[zhahn] /ʒɑ̃/ (Show IPA), Comte de (“Bastard of Orleans”) 1403?–68, French military leader: relieved by Joan of Arc and her troops when besieged at Orleans.
Historical Examples

Dunois’ evidence appears to have been written down by a clerk unacquainted with events.
The Life of Joan of Arc, Vol. 1 and 2 (of 2) Anatole France

The friend of Dunois and Xaintrailles could have had no better end.
The Story of Rouen Sir Theodore Andrea Cook

Dunois comes upon the scene, and Lionel tells him that he wishes to join the French army.
The Life & Letters of Peter Ilich Tchaikovsky Modeste Tchaikovsky

With Dunois, who tells the story, she went to see Charles at the castle of Loches.
The Red True Story Book Various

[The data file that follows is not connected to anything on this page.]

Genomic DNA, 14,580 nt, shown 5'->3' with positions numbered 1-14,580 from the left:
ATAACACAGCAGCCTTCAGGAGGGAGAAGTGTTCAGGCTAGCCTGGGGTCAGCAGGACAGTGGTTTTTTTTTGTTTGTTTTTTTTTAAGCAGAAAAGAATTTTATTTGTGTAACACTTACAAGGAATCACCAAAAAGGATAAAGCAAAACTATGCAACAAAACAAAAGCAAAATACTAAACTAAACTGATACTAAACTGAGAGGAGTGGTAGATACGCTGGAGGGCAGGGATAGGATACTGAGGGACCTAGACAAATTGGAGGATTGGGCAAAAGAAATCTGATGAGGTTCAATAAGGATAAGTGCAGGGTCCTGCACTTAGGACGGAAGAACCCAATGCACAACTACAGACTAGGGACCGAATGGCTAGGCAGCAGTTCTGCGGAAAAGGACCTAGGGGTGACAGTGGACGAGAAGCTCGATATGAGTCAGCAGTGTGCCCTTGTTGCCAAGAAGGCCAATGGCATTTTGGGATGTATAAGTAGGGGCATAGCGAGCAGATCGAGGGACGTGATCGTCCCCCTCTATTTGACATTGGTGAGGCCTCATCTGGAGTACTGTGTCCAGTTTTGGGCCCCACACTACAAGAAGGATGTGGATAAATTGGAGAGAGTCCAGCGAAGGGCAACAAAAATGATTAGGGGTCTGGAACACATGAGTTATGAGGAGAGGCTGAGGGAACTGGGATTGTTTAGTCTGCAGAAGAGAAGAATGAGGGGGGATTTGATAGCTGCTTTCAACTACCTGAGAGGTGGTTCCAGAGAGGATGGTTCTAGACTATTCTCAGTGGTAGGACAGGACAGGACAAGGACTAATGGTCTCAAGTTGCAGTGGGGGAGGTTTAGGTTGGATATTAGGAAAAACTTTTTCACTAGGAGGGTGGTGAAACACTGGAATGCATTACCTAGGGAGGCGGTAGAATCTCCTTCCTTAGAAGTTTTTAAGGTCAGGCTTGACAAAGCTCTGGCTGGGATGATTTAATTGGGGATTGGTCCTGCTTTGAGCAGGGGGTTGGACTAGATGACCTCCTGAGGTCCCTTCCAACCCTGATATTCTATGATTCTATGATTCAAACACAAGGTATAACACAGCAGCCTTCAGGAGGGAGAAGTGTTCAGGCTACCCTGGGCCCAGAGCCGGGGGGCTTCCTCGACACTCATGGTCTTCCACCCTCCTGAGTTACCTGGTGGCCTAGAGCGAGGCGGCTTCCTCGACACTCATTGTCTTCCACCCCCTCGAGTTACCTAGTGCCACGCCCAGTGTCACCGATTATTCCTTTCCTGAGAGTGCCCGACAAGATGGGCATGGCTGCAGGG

As they went from Reims after the coronation, Dunois and the archbishop were riding by her rein.
The Red True Story Book Various

“How dared you speak so to the king,” said Dunois to Chimay.
A Popular History of France From The Earliest Times Francois Pierre Guillaume Guizot

The Orleanese themselves were clamorous for her; Dunois kept up their spirits with the expectation of this marvelous assistance.
Vanished Halls and Cathedrals of France George Warton Edwards

She finally consented, however, to ride on with Dunois and La Hire.
Jeanne d’Arc Mrs.(Margaret) Oliphant

Dunois, La Hire, and the rest were more concerned at losing so much good ransom.
Joan of Arc Laura E. Richards

But it was not the French generals, not even Dunois, who secured these victories.
Jeanne d’Arc Mrs.(Margaret) Oliphant

Jean (ʒɑ̃), Comte de Dunois, known as the Bastard of Orléans. ?1403–68, French military commander, who defended Orléans against the English until the siege was raised by Joan of Arc (1429)


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